Long absent years of grief have proved.
Severe rebuke, assumed disdain,
Dwelt in my words and looks in vain:
I would not passion's victim be,
And turned from sin---but not from thee.
My love was pure, no plant of earth
From my rapt being sprung to birth:
I loved as angels might adore,
And sought, and wished, and hoped no more.
Virtue was my belov'd: and thou
Hadst virtue's impress on thy brow.
Thy weakness showed how frail is all
That erring mortals goodness call.
I thanked thee, and reproached thee not
For all the sufferings of my lot.
The God we worship was thy friend,
And led me to my destined end,
Taught the great lesson to thy heart
That vice and bliss are wide apart:
And joined us now, that we may prove
With perfect virtue, perfect love.
"The one sole wish of my heart," she replied,
"Is still to be near thee, to sit by thy side;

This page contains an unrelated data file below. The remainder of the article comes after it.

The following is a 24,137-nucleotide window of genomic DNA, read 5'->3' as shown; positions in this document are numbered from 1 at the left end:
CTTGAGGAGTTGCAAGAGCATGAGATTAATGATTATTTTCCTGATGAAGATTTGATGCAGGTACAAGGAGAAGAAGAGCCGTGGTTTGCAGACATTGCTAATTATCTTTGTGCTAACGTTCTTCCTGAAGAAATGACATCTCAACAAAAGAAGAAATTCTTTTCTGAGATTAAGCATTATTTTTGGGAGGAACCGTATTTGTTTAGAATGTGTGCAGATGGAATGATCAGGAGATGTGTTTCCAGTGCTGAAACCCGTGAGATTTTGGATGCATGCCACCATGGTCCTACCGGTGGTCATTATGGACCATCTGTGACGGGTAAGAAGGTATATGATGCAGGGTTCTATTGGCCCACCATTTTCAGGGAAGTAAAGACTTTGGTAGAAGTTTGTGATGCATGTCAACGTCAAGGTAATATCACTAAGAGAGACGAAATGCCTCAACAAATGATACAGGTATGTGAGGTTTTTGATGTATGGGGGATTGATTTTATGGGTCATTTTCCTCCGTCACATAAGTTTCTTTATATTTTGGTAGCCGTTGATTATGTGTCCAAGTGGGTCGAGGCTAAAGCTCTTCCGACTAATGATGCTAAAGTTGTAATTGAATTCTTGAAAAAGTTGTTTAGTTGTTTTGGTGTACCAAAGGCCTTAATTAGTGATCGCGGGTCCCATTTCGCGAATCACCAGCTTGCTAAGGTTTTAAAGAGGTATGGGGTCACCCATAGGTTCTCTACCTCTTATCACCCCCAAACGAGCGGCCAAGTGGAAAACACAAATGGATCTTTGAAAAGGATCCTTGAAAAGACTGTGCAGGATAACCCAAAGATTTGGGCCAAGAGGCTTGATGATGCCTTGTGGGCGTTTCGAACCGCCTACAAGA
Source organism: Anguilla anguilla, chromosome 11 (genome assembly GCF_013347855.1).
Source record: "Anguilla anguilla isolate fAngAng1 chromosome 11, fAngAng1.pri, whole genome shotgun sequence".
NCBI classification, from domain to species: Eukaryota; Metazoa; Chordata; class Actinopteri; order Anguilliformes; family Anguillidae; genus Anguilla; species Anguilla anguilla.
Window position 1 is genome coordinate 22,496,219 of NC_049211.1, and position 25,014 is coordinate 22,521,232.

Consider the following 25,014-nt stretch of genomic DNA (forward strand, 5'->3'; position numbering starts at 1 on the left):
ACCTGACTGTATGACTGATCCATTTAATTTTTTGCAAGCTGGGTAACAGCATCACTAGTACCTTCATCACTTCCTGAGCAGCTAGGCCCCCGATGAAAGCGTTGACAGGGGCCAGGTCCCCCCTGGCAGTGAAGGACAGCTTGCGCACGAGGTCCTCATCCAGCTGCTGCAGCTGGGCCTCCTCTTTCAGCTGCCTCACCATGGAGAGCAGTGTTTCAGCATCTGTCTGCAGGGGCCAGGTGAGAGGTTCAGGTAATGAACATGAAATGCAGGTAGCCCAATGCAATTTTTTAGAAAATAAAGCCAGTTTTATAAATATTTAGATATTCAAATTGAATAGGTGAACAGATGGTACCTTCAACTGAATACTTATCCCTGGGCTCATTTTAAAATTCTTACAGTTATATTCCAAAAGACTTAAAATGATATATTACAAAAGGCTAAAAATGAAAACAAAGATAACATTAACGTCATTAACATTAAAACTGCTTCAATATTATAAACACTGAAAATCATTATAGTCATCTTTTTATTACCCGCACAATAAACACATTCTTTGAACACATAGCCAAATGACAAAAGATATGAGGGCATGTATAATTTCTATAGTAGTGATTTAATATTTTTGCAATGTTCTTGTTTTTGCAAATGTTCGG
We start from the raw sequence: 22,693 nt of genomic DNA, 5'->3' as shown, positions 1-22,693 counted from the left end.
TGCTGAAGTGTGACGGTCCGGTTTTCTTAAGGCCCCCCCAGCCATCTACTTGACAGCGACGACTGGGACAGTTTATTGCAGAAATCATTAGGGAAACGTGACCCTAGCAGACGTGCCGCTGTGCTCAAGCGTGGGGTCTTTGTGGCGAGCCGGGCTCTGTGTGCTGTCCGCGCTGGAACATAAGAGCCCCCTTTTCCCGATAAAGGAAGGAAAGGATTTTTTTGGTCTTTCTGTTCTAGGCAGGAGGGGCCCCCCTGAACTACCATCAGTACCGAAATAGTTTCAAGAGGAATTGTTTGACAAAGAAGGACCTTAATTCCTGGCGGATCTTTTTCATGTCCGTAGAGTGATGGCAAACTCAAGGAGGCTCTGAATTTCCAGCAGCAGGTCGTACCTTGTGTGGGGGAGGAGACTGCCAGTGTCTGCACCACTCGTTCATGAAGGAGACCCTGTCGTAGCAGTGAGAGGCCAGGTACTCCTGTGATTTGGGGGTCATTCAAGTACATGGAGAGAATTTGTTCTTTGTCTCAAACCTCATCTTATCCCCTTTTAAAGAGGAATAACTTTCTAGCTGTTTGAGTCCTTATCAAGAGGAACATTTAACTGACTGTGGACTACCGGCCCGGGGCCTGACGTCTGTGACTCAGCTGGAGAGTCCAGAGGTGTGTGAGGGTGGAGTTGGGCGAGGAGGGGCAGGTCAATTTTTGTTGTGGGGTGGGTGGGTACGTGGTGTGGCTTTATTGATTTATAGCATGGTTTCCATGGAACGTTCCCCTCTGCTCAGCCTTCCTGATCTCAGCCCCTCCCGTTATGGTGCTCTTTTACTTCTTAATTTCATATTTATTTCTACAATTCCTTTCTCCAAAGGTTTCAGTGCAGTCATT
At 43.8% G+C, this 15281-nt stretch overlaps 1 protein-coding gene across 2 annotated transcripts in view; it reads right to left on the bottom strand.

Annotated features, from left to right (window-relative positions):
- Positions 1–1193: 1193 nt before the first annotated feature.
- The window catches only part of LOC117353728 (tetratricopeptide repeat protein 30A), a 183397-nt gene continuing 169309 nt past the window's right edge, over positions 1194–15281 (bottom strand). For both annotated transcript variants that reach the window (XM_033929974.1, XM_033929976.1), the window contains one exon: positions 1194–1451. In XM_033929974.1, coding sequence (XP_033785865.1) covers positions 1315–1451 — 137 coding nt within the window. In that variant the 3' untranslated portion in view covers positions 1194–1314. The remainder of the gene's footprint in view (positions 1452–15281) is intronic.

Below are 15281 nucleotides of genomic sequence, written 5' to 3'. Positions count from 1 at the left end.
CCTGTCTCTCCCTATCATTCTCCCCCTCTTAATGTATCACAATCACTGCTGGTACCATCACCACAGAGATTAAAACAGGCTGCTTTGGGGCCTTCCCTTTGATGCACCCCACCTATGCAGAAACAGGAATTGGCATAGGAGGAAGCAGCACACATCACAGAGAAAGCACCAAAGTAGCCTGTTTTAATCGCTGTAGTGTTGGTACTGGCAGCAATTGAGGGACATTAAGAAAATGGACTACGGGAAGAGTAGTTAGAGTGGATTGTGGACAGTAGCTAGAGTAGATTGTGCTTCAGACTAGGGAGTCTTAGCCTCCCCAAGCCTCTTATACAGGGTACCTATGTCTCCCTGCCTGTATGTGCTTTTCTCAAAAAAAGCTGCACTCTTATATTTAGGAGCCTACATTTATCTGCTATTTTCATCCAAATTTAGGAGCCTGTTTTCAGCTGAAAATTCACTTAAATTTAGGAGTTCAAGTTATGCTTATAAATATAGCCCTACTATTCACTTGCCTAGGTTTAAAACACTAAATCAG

To have thee by day in my happy sight,
And to lay my cheek on thy foot at night;
To lie in the shade of the cypress and sip
The sugar that lies on thy ruby lip;
To my wounded heart this soft balm to lay;
For naught beyond this can I wish or pray.
The streams of thy love will new life bestow
On the dry thirsty field where its sweet waters flow."
... Haft Awrang, Jami of Persia
(This is his major poetical work.
The fifth of the seven stories is his acclaimed "Yusuf and Zulaykha" which tells the story of Joseph and Potiphar's wife based on the Holy Quran.